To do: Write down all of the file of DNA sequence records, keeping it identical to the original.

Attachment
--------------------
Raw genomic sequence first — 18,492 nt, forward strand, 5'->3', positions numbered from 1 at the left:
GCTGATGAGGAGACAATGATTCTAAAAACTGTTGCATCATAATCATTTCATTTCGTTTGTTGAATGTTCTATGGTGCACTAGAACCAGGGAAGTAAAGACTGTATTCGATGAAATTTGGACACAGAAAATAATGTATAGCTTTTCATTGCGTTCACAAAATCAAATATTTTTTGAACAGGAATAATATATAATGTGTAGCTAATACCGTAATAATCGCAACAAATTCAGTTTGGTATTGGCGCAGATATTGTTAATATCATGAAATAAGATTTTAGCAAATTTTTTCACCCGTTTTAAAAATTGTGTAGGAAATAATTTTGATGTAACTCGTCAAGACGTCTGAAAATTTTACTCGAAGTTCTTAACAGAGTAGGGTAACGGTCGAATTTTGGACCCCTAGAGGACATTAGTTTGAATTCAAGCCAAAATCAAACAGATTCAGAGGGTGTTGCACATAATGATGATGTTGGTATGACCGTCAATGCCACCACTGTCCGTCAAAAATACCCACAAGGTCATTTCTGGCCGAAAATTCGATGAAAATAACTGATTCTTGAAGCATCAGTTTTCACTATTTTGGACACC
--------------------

Raw genomic sequence first — 18,492 nt, forward strand, 5'->3', positions numbered from 1 at the left:
GCTGATGAGGAGACAATGATTCTAAAAACTGTTGCATCATAATCATTTCATTTCGTTTGTTGAATGTTCTATGGTGCACTAGAACCAGGGAAGTAAAGACTGTATTCGATGAAATTTGGACACAGAAAATAATGTATAGCTTTTCATTGCGTTCACAAAATCAAATATTTTTTGAACAGGAATAATATATAATGTGTAGCTAATACCGTAATAATCGCAACAAATTCAGTTTGGTATTGGCGCAGATATTGTTAATATCATGAAATAAGATTTTAGCAAATTTTTTCACCCGTTTTAAAAATTGTGTAGGAAATAATTTTGATGTAACTCGTCAAGACGTCTGAAAATTTTACTCGAAGTTCTTAACAGAGTAGGGTAACGGTCGAATTTTGGACCCCTAGAGGACATTAGTTTGAATTCAAGCCAAAATCAAACAGATTCAGAGGGTGTTGCACATAATGATGATGTTGGTATGACCGTCAATGCCACCACTGTCCGTCAAAAATACCCACAAGGTCATTTCTGGCCGAAAATTCGATGAAAATAACTGATTCTTGAAGCATCAGTTTTCACTATTTTGGACACC